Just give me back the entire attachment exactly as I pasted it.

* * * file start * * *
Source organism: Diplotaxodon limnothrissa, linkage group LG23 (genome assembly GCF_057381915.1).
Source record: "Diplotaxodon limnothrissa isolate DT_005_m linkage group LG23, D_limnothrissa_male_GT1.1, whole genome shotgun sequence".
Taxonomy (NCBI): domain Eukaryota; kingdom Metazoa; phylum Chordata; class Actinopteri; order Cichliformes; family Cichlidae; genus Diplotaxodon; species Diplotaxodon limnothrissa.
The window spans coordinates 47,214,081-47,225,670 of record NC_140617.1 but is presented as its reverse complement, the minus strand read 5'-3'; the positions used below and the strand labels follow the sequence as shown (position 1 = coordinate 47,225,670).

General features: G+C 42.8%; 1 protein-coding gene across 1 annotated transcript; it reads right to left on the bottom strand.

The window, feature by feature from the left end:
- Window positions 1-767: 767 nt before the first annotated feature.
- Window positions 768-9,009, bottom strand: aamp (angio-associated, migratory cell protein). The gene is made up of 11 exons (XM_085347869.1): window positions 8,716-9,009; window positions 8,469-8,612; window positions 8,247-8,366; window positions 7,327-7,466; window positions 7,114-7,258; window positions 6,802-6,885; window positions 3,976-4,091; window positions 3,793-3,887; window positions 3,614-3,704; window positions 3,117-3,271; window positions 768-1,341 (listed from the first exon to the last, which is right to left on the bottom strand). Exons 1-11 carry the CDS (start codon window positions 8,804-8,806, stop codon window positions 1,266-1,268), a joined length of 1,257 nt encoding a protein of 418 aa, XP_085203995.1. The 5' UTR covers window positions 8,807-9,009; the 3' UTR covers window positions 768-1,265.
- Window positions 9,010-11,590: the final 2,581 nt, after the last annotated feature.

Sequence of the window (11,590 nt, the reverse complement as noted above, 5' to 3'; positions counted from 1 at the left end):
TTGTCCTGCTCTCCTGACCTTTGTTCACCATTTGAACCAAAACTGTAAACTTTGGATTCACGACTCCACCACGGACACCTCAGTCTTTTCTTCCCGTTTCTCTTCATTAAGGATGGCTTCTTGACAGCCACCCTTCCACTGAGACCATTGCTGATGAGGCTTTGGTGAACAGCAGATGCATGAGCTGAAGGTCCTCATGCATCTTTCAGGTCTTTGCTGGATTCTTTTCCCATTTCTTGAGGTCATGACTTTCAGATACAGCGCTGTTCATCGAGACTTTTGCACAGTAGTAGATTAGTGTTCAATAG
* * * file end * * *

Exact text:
Source organism: Diplotaxodon limnothrissa, linkage group LG23 (genome assembly GCF_057381915.1).
Source record: "Diplotaxodon limnothrissa isolate DT_005_m linkage group LG23, D_limnothrissa_male_GT1.1, whole genome shotgun sequence".
Taxonomy (NCBI): domain Eukaryota; kingdom Metazoa; phylum Chordata; class Actinopteri; order Cichliformes; family Cichlidae; genus Diplotaxodon; species Diplotaxodon limnothrissa.
The window spans coordinates 47,214,081-47,225,670 of record NC_140617.1 but is presented as its reverse complement, the minus strand read 5'-3'; the positions used below and the strand labels follow the sequence as shown (position 1 = coordinate 47,225,670).

General features: G+C 42.8%; 1 protein-coding gene across 1 annotated transcript; it reads right to left on the bottom strand.

The window, feature by feature from the left end:
- Window positions 1-767: 767 nt before the first annotated feature.
- Window positions 768-9,009, bottom strand: aamp (angio-associated, migratory cell protein). The gene is made up of 11 exons (XM_085347869.1): window positions 8,716-9,009; window positions 8,469-8,612; window positions 8,247-8,366; window positions 7,327-7,466; window positions 7,114-7,258; window positions 6,802-6,885; window positions 3,976-4,091; window positions 3,793-3,887; window positions 3,614-3,704; window positions 3,117-3,271; window positions 768-1,341 (listed from the first exon to the last, which is right to left on the bottom strand). Exons 1-11 carry the CDS (start codon window positions 8,804-8,806, stop codon window positions 1,266-1,268), a joined length of 1,257 nt encoding a protein of 418 aa, XP_085203995.1. The 5' UTR covers window positions 8,807-9,009; the 3' UTR covers window positions 768-1,265.
- Window positions 9,010-11,590: the final 2,581 nt, after the last annotated feature.

Sequence of the window (11,590 nt, the reverse complement as noted above, 5' to 3'; positions counted from 1 at the left end):
TTGTCCTGCTCTCCTGACCTTTGTTCACCATTTGAACCAAAACTGTAAACTTTGGATTCACGACTCCACCACGGACACCTCAGTCTTTTCTTCCCGTTTCTCTTCATTAAGGATGGCTTCTTGACAGCCACCCTTCCACTGAGACCATTGCTGATGAGGCTTTGGTGAACAGCAGATGCATGAGCTGAAGGTCCTCATGCATCTTTCAGGTCTTTGCTGGATTCTTTTCCCATTTCTTGAGGTCATGACTTTCAGATACAGCGCTGTTCATCGAGACTTTTGCACAGTAGTAGATTAGTGTTCAATAG